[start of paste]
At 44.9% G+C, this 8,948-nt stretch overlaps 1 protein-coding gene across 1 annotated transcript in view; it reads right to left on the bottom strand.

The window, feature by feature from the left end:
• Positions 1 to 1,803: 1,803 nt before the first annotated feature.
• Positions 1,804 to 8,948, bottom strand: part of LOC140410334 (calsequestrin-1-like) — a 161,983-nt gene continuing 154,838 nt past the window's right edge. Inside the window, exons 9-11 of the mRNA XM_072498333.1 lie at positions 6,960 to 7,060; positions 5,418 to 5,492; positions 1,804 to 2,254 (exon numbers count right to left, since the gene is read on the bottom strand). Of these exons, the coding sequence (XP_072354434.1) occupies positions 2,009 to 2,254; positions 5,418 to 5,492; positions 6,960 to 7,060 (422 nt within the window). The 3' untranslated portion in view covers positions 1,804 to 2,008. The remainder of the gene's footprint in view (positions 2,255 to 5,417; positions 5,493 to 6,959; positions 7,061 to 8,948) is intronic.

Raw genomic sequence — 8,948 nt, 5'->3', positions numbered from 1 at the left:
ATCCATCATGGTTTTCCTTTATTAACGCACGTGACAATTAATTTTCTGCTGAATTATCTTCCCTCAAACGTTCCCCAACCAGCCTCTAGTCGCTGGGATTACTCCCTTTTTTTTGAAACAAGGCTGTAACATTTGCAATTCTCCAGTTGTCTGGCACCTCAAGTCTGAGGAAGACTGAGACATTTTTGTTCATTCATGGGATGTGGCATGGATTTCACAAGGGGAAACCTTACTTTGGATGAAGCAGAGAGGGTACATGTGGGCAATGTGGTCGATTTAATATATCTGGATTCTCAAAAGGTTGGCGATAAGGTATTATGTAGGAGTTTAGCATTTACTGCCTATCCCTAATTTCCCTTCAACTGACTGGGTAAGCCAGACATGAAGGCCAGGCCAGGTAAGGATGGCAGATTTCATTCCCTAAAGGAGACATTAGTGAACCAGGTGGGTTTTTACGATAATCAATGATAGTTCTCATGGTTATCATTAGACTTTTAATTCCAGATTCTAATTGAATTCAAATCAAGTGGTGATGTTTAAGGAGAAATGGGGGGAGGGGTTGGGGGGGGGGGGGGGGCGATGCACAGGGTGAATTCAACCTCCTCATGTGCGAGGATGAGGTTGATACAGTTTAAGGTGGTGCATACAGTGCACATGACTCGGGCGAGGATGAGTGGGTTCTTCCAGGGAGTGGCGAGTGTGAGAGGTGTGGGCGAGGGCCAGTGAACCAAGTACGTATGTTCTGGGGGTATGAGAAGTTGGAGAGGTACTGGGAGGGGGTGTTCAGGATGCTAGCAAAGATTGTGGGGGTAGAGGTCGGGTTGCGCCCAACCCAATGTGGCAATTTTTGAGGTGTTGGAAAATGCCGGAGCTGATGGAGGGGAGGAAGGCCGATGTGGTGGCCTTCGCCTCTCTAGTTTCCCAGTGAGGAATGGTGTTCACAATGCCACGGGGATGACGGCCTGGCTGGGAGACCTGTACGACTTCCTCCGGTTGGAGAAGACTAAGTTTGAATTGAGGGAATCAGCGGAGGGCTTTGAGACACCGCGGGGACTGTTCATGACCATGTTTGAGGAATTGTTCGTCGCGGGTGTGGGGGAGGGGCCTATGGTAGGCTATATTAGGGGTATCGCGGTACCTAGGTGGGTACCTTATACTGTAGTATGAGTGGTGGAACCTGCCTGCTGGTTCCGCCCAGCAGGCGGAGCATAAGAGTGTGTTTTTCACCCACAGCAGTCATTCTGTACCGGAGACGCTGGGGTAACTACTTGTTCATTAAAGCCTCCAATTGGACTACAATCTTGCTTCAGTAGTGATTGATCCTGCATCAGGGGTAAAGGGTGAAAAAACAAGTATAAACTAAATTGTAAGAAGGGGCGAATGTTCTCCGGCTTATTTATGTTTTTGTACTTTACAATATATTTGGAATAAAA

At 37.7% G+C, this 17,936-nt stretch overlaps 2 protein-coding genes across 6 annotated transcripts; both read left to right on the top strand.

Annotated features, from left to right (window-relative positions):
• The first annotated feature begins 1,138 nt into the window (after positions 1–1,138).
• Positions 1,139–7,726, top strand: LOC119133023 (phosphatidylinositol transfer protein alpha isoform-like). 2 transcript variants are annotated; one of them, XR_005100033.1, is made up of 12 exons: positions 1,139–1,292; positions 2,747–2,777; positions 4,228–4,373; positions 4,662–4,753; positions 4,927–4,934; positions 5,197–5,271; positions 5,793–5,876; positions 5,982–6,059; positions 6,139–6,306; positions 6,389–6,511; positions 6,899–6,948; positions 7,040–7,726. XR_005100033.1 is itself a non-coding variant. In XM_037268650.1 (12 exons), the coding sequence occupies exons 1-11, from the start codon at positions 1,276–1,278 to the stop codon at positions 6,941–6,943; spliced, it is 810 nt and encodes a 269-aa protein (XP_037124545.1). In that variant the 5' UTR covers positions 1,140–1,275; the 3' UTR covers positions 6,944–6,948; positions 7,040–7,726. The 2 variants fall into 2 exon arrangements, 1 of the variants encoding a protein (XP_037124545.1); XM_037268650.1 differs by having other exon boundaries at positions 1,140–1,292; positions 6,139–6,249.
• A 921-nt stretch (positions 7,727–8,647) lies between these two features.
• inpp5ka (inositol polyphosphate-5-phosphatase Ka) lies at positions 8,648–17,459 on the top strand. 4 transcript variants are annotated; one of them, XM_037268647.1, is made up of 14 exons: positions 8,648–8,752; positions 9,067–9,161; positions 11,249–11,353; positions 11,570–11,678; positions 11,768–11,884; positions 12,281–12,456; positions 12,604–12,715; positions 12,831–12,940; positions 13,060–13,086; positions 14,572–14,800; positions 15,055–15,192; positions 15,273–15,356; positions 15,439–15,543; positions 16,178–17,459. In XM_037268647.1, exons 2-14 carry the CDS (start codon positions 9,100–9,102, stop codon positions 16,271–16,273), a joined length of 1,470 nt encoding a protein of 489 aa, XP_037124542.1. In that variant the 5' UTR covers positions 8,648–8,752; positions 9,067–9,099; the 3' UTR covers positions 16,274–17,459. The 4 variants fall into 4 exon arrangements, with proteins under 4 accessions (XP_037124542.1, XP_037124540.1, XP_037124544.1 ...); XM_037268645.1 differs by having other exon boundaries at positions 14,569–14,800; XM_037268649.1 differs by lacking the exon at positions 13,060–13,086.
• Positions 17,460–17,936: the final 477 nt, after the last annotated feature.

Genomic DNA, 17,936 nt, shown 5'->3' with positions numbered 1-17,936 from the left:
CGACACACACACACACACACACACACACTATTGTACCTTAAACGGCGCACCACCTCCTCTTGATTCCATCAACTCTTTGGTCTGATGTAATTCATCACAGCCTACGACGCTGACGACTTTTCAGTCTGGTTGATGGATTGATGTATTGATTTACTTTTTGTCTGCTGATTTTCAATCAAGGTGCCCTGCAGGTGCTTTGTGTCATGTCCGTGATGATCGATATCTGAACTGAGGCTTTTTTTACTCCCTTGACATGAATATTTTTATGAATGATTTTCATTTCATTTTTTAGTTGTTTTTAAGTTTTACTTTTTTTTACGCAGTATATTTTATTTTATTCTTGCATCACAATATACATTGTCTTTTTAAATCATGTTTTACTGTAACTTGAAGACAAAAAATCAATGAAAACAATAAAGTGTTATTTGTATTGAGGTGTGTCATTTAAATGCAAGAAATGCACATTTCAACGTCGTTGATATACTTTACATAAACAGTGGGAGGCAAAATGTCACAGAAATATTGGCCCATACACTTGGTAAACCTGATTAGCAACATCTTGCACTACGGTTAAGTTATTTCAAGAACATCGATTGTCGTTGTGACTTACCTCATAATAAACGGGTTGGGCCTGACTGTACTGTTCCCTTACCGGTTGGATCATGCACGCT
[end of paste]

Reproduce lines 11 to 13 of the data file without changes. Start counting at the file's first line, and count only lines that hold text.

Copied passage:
• A 921-nt stretch (positions 7,727–8,647) lies between these two features.
• inpp5ka (inositol polyphosphate-5-phosphatase Ka) lies at positions 8,648–17,459 on the top strand. 4 transcript variants are annotated; one of them, XM_037268647.1, is made up of 14 exons: positions 8,648–8,752; positions 9,067–9,161; positions 11,249–11,353; positions 11,570–11,678; positions 11,768–11,884; positions 12,281–12,456; positions 12,604–12,715; positions 12,831–12,940; positions 13,060–13,086; positions 14,572–14,800; positions 15,055–15,192; positions 15,273–15,356; positions 15,439–15,543; positions 16,178–17,459. In XM_037268647.1, exons 2-14 carry the CDS (start codon positions 9,100–9,102, stop codon positions 16,271–16,273), a joined length of 1,470 nt encoding a protein of 489 aa, XP_037124542.1. In that variant the 5' UTR covers positions 8,648–8,752; positions 9,067–9,099; the 3' UTR covers positions 16,274–17,459. The 4 variants fall into 4 exon arrangements, with proteins under 4 accessions (XP_037124542.1, XP_037124540.1, XP_037124544.1 ...); XM_037268645.1 differs by having other exon boundaries at positions 14,569–14,800; XM_037268649.1 differs by lacking the exon at positions 13,060–13,086.
• Positions 17,460–17,936: the final 477 nt, after the last annotated feature.